GameStop Suspends Manager Who Won't Sell Games To Kids With Bad Grades

from the can't-support-that-type-of-policy dept

Last week the news spread about a manager of a GameStop video game store in Dallas who, without corporate approval, had instituted a policy to encourage good grades. The policy was that he wouldn't sell video games to kids unless an adult confirms that the kid got good grades... and if the kid had straight As, the manager would buy him or her a free game. However, as the Raw Feed points out, it appears that GameStop wasn't too happy with this policy and has suspended the guy. This really isn't a huge surprise (going against corporate policy doesn't often end well), but the community reaction to the whole thing certainly suggests that there's a market for this kind of "good grades policy," and if GameStop won't allow it, then perhaps other video game stores might test it out to try to attract more business. It sounds like a lot of parents would support it. Of course, there's really nothing stopping parents from instituting the identical policy on their own... Also, you could just as easily argue the opposite position as well. If one retailer offers that policy and others don't, all the kids with bad grades are about to head over to the other store. Which do you think is the larger market?

Filed Under: good grades, students, video games
Companies: gamestop


Reader Comments

Subscribe: RSS

View by: Time | Thread


  1. identicon
    Anonymous Coward, 17 Sep 2007 @ 4:12pm

    Can someone explain that to me

    Meanwhile, I never understand why all these ADD kids cant learn math, but can get to the 15th level of the most difficult games because they learned complicated routines to defeat the Boss at the end of each level. Can someone explain that to me?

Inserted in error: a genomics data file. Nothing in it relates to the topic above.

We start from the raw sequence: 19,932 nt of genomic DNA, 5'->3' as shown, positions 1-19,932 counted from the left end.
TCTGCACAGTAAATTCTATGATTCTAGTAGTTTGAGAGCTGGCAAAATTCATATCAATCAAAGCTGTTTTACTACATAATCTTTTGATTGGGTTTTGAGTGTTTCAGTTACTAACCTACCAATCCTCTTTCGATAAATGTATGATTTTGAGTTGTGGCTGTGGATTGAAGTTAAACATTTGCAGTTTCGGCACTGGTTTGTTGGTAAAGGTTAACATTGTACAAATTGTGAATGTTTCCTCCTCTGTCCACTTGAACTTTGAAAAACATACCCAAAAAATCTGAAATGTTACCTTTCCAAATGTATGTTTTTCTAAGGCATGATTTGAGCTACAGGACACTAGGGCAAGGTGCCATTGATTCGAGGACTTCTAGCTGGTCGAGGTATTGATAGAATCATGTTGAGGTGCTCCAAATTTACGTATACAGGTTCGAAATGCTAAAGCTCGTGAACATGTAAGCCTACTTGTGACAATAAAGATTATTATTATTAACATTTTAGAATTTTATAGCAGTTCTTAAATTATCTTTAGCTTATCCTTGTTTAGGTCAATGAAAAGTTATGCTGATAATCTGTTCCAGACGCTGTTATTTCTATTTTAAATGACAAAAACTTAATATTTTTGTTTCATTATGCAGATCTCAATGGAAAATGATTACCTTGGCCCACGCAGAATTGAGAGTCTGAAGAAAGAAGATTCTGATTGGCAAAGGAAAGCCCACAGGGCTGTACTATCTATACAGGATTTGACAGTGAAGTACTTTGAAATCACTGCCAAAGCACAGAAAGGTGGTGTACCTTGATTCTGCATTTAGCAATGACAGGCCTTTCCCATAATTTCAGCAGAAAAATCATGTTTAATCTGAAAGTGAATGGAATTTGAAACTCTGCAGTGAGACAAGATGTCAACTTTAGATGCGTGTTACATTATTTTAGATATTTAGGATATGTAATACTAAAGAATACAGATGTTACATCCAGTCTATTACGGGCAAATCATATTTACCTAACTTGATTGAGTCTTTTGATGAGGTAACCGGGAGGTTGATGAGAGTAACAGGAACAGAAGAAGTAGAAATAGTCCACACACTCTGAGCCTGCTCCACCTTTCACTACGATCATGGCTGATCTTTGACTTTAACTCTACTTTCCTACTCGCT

Yes I can. It's because Johnny sat there playing his game for the past 5 years every moment of every day. His parents let him do it because if he wasn't playing his game he'd be fighting with his sister or tearing up the house.

    You might be quick to blame the parents for this and to an extent you'd be right. The parents ought to spend more time with the lad and help him overcome his whacked out emotions.

    And perhaps they'd do that if they had the energy. In today's American society it's all about the next dollar. We say 'you're responsible for your kid so long as it doesn't interfere with work'. What that translates into is 'America discourages healthy families'. For the record, many European countries are polar opposite to us in this regard...and have healthier people.

    To top it all off we've passed the 'No child left behind' law. The real name of this law is 'Every child left behind'. What the law does is forces schools to forget about trying hard to teach everyone and develop a swim well or get out mentality. Kids that are struggling with emotional issues...if it affects their grades the school wants them out. That kid failing means money being taken away from the school. It's much easier to kick out your bad students than improve them.

    Don't blame schools either. Even big corporations are firing their unproductive customers. The problem is in our society. How we value those around us and our perception of wealth. Money is not your friend and it doesn't give a damn about you. Where do you think your loyalty should lie?


Add Your Comment

Have a Techdirt Account? Sign in now. Want one? Register here



Subscribe to the Techdirt Daily newsletter




Comment Options:

  • Use markdown. Use plain text.
  • Remember name/email/url (set a cookie)

Follow Techdirt
Techdirt Gear
Shop Now: Techdirt Logo Gear
Advertisement
Report this ad  |  Hide Techdirt ads
Essential Reading
Techdirt Deals
Report this ad  |  Hide Techdirt ads
Techdirt Insider Chat
Advertisement
Report this ad  |  Hide Techdirt ads
Recent Stories
Advertisement
Report this ad  |  Hide Techdirt ads

Close

Email This

This feature is only available to registered users. Register or sign in to use it.